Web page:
Historically, Russia was a member of the then-called ‘G8’ but found itself excluded after their ever-so-slightly illegal takeover of Crimea back in 2014.
Since 1977, the European Union has also been involved in some capacity with the G7 Summit. The Union is not recognised as an official member, but gradually, as with all Europe-linked affairs, the Union has integrated itself into the conversation and is now included in all political discussions on the annual summit agenda.
When was the ‘G’ formed?
Back in 1975, when the world was reeling from its very first oil shock and the subsequent financial fallout that came with it, the heads of state and government from six of the leading industrial countries had a face-to-face meeting at the Chateau de Rambouillet to discuss the global economy, its trajectory, and what they could do to address the economic turmoil that reared its ugly head throughout the 70s.
Why does the G7 exist?
At this very first summit ─ the ‘G6’ summit ─, the leaders adopted a 15-point communiqué, the Declaration of Rambouillet, and agreed to continuously meet once a year moving forward to address the problems of the day, with a rotating Presidency. One year later, Canada was welcomed into the fold, and the ‘G6’ became seven and has remained so ever since ─ Russia’s inclusion and exclusion not counted.
The group, as previously mentioned, was born in the looming shadow of a financial crisis, but its purpose is more significant than just economics. When leaders from the group meet, they discuss and exchange ideas on a broad range of issues, including injustice around the world, geopolitical matters, security, and sustainability.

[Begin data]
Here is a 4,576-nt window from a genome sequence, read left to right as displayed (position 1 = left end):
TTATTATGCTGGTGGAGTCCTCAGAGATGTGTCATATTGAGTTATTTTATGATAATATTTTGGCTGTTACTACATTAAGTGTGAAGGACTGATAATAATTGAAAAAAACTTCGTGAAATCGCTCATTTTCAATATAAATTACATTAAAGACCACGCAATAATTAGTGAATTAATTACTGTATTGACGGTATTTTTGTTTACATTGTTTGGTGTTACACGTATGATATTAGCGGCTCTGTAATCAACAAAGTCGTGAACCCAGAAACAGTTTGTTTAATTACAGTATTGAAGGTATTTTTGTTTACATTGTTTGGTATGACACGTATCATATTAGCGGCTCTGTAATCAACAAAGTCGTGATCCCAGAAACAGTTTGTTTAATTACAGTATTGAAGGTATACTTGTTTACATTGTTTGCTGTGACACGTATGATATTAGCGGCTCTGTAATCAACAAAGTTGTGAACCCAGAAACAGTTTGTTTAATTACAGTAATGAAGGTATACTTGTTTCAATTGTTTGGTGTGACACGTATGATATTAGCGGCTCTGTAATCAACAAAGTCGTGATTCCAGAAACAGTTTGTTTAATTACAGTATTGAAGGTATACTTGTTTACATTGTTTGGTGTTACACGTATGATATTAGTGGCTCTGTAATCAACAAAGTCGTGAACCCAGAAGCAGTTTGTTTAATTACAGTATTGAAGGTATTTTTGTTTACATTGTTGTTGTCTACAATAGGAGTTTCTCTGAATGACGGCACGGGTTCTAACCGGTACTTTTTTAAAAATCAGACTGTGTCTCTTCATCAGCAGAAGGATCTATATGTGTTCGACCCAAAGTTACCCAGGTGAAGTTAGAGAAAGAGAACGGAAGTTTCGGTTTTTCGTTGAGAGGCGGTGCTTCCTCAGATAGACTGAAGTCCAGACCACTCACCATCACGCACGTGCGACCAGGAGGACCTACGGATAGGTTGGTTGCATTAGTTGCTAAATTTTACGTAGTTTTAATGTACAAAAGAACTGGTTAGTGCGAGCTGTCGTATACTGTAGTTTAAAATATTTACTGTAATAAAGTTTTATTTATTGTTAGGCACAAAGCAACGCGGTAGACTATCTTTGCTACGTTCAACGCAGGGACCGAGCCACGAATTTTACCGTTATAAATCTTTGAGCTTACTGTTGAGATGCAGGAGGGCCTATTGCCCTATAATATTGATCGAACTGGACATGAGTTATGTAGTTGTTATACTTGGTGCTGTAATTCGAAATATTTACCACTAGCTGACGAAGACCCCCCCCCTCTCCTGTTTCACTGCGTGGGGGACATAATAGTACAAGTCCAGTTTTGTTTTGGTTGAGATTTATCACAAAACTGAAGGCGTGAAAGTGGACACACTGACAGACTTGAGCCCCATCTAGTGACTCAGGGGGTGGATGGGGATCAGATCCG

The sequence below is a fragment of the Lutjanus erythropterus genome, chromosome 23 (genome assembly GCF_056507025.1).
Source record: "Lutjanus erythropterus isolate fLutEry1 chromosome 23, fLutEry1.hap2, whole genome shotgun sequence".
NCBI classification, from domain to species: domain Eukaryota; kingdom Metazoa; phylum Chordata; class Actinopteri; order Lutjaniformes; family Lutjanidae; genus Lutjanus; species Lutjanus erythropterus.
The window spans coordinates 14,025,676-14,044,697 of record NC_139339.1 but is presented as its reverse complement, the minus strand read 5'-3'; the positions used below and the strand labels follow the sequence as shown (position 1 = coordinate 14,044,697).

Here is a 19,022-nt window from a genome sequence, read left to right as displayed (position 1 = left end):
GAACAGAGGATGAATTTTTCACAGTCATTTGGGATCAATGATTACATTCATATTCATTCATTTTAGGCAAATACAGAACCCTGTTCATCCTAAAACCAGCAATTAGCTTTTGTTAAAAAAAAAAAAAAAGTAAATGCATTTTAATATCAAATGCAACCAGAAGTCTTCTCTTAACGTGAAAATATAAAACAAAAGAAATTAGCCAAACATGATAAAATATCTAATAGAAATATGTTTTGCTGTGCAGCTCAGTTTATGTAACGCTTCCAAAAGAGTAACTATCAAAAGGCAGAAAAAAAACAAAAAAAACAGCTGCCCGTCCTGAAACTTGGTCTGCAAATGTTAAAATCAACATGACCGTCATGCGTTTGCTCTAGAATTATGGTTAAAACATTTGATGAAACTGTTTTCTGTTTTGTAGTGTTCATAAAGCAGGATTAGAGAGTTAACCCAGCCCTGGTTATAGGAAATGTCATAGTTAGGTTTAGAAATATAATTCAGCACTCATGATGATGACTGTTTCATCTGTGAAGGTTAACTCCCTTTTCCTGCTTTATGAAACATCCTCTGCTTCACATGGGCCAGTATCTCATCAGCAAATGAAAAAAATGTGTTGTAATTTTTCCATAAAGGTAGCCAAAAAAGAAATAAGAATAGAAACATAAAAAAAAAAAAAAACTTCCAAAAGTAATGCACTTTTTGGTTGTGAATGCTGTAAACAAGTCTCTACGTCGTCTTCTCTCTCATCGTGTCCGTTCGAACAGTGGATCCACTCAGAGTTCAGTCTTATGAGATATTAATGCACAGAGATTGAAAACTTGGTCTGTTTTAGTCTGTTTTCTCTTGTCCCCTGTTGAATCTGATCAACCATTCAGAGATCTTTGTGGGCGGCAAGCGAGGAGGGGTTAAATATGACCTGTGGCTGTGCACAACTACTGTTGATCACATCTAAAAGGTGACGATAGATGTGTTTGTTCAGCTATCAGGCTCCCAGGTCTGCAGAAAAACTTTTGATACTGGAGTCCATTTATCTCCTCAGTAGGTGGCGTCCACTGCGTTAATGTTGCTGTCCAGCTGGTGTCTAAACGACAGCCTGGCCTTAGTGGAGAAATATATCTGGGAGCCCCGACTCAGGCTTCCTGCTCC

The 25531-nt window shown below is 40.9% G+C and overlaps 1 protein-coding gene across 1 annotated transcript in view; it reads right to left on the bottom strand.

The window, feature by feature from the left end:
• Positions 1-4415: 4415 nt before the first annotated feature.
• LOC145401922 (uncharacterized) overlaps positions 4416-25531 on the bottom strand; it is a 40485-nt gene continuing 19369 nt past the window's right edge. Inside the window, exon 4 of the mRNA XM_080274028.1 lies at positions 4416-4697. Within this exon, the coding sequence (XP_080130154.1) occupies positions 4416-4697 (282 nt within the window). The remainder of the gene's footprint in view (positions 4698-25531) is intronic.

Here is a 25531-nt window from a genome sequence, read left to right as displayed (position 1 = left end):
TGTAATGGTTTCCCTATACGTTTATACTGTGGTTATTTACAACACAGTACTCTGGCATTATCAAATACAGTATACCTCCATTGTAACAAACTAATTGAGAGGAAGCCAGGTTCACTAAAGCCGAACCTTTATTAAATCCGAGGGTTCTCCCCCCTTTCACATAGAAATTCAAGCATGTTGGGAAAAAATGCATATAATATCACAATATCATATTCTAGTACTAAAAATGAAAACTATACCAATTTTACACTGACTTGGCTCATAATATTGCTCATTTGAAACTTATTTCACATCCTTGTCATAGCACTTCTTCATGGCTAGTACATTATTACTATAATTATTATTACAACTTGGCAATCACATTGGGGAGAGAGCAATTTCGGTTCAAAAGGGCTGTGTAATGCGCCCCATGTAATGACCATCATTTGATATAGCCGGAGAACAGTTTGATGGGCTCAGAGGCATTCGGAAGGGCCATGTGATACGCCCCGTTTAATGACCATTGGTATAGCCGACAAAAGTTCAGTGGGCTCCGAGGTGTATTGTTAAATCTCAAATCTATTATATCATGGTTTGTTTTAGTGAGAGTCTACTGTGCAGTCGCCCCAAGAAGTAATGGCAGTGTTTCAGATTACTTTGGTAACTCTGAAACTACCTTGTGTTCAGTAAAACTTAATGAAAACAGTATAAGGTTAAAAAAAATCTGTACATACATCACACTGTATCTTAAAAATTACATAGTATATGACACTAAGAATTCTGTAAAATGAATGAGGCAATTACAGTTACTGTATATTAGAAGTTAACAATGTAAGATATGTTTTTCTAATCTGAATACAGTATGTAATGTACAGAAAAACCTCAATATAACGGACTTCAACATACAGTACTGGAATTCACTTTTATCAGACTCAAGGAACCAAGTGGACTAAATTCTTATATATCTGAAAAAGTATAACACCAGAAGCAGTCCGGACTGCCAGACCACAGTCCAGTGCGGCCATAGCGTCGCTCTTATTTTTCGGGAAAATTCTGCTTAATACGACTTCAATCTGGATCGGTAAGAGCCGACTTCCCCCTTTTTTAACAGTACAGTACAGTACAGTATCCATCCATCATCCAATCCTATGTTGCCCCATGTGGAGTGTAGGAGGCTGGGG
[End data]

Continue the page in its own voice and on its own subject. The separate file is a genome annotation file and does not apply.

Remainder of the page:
It’s worth noting that, while the G7 may be made up of mighty nations, the bloc is an informal one. So, although it is considered an important annual event, declarations made during the summit are not legally binding. That said, they are still very influential and worth taking note of because it indicates the ambitions and outlines the initiatives of these particularly prominent leading nations.
Where is the 2021 G7 summit?
This year, the summit will be held in the United Kingdom deep in the southwest of England, with Prime Minister Boris Johnson hosting his contemporaries in the quaint Cornish resort of Carbis Bay near St Ives in Cornwall.
What will be discussed this year?
After almost two years of remote communication, this will be the first in-person G7 summit since the novel Coronavirus first took hold of the globe, and Britain wants “leaders to seize the opportunity to build back better from coronavirus, uniting to make the future fairer, greener, and more prosperous.”
The three-day summit, running from Friday to Sunday, will see the seven leaders discussing a whole host of shared challenges, ranging from the pandemic and vaccine development and distribution to the ongoing global fight against climate change through the implementation of sustainable norms and values.
According to the UK government, the attendees will also be taking a look at “ensuring that people everywhere can benefit from open trade, technological change, and scientific discovery.”